10 Networking Tips for People Who Hate Networking

Imagine yourself in a large conference hall at a generic chain hotel packed with hundreds of mid-career professionals wearing nametags. Herds of anxious-looking people mill about snack tables loaded with cheap crackers and cheese. Others are circulating through a maze of card tables where men and women inbusiness casual attire have set out pamphlets and corporate-branded pens.

Your job, over the course of the next two hours, is to make a positive and lasting impression on as many of these people as possible. And maybe even find yourself a new job. Nauseated yet?

Networking is the art and science of building professional relationships, but few of us are naturals at it. There are many excellent reasons to network: to expand your client base, develop business partnerships, find a better job or find some better workers. The more people you meet, the larger your network and the greater the odds of finding the best customers, partners, employers or employees. At least that’s the theory.

But for some of us, namely the many adults who identify themselves as introverts, networking events can feel like the first day of school all over again. “Just smile and introduce yourself!” your mom used to say. Yeah, right. Introverts shine in thoughtful, one-on-one conversations, not selling themselves to complete strangers with a snappy “elevator pitch.” So how do you develop a strong and effective professional network if you hate networking?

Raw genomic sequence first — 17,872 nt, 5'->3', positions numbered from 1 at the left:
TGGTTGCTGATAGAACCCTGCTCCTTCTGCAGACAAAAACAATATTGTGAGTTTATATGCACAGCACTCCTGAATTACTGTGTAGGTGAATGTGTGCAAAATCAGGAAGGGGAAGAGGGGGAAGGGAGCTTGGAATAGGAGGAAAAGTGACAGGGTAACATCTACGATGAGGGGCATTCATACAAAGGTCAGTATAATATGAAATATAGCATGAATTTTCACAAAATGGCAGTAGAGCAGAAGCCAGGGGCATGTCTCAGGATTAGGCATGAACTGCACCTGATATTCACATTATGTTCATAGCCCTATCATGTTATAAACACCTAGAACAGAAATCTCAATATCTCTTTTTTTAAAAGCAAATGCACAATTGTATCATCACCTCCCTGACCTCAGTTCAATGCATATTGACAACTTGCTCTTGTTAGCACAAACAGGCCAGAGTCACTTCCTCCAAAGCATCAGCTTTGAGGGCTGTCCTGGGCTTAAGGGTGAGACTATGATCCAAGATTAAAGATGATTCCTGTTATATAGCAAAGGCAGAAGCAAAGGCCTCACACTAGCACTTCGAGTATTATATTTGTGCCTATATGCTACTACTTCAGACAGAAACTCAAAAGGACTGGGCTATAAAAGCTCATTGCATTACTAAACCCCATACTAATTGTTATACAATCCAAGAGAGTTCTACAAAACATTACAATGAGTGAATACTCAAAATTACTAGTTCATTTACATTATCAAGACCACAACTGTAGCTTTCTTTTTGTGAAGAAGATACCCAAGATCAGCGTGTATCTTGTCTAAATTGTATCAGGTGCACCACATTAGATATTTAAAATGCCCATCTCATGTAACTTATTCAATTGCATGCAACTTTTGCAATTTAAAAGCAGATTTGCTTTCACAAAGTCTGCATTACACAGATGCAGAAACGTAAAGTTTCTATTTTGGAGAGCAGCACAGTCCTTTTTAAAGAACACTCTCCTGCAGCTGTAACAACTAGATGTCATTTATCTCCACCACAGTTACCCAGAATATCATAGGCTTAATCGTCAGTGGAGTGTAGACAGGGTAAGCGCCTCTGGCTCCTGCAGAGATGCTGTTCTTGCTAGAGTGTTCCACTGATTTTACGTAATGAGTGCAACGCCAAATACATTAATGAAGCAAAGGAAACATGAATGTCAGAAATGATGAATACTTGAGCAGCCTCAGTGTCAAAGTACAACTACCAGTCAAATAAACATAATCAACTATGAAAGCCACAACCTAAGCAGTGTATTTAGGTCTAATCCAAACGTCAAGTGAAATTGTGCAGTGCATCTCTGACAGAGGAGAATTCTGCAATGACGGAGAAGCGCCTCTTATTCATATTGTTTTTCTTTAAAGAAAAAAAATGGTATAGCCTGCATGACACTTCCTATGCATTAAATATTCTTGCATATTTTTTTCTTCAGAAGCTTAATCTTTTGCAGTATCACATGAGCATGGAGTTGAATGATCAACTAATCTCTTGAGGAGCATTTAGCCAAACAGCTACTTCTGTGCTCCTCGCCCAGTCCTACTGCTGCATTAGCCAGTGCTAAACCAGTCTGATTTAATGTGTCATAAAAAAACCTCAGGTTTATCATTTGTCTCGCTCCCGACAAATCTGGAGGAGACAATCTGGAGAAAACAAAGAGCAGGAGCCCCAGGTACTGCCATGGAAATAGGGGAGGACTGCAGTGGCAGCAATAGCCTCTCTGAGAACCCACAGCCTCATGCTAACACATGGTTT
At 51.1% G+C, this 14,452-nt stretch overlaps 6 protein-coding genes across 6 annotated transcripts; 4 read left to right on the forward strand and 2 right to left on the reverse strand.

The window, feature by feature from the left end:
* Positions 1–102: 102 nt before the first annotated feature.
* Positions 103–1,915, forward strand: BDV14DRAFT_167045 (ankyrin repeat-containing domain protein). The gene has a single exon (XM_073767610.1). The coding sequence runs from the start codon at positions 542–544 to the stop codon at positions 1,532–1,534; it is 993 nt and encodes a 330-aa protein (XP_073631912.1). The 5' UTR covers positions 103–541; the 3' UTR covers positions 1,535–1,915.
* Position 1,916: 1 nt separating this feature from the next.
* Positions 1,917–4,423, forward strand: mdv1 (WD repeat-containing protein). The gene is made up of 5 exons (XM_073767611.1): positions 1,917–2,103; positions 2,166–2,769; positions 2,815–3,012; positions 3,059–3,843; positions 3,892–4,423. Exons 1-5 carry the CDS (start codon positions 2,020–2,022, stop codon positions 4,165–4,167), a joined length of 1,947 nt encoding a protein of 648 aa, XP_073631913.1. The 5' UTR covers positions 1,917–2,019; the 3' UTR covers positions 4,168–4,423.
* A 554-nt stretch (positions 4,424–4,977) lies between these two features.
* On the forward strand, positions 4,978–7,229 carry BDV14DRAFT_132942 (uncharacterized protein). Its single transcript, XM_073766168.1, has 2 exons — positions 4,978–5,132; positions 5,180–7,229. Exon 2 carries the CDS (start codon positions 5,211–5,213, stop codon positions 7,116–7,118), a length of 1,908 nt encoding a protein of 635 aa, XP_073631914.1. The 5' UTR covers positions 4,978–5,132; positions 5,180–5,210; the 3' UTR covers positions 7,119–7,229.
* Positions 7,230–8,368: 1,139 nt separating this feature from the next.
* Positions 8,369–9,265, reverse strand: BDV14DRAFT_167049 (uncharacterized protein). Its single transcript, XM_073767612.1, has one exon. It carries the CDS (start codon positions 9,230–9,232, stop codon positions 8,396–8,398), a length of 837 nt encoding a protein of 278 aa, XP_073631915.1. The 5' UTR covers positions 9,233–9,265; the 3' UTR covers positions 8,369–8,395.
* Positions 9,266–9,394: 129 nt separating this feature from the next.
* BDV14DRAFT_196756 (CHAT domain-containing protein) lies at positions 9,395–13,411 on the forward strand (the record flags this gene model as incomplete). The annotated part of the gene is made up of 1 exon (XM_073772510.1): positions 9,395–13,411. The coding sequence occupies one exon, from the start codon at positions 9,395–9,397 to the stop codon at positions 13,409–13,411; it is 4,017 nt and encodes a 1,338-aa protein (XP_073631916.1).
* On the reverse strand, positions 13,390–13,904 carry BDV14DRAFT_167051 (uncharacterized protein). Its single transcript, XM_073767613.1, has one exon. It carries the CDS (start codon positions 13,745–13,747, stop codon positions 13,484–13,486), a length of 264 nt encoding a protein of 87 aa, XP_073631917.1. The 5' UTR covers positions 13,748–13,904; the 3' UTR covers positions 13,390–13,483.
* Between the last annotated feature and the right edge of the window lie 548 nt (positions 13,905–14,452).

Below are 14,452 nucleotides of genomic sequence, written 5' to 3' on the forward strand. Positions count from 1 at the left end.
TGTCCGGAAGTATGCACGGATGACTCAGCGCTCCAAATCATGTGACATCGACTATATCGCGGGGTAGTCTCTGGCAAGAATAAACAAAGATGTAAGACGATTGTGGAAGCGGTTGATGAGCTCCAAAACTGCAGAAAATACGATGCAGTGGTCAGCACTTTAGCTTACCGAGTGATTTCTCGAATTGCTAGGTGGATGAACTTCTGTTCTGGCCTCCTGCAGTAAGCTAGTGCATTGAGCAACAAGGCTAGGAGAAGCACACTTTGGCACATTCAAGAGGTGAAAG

We’ll help you out with 10 practical and helpful tips for the networking-averse.

  • Enhance your business card – Try using an eye-catching color or shape for your business card to help it stand out.
  • Volunteer – Working the registration area or at a booth can be a good way to meet people without too much effort.
  • Arrive early – Arriving early can give you a chance to network with other professionals in a less-competitive environment.
  • Choose a magic number – If you hate talking to strangers, make a game of it by giving yourself a number of people you must speak with in order to get a reward.
  • Organize the event yourself – You could organize your own networking event, complete with guest speaker.
  • Be interested, not interesting – Most people love to talk about themselves, so being a good listener is an asset in networking. And it’s something introverts excel at
  • Follow up – You should follow up within 48 hours of meeting a contact you wish to keep in touch with, either by phone, e-mail or text.
  • Use Social Media to Get Face Time – LinkedIn can connect you with people in your field that you don’t know. Once the contact is made, ask to meet with them for coffee or a drink.
  • Get an adult internship – An adult internship is a great way to test-drive a career before committing. You can propose one to a contact that you hit it off with when networking.
  • Go viral – Social Media (like Facebook and Twitter) can aid in your job search or business growth by letting you message people you don’t talk with every day.
Two businesswomen in restaurant
Two businesswomen in restaurant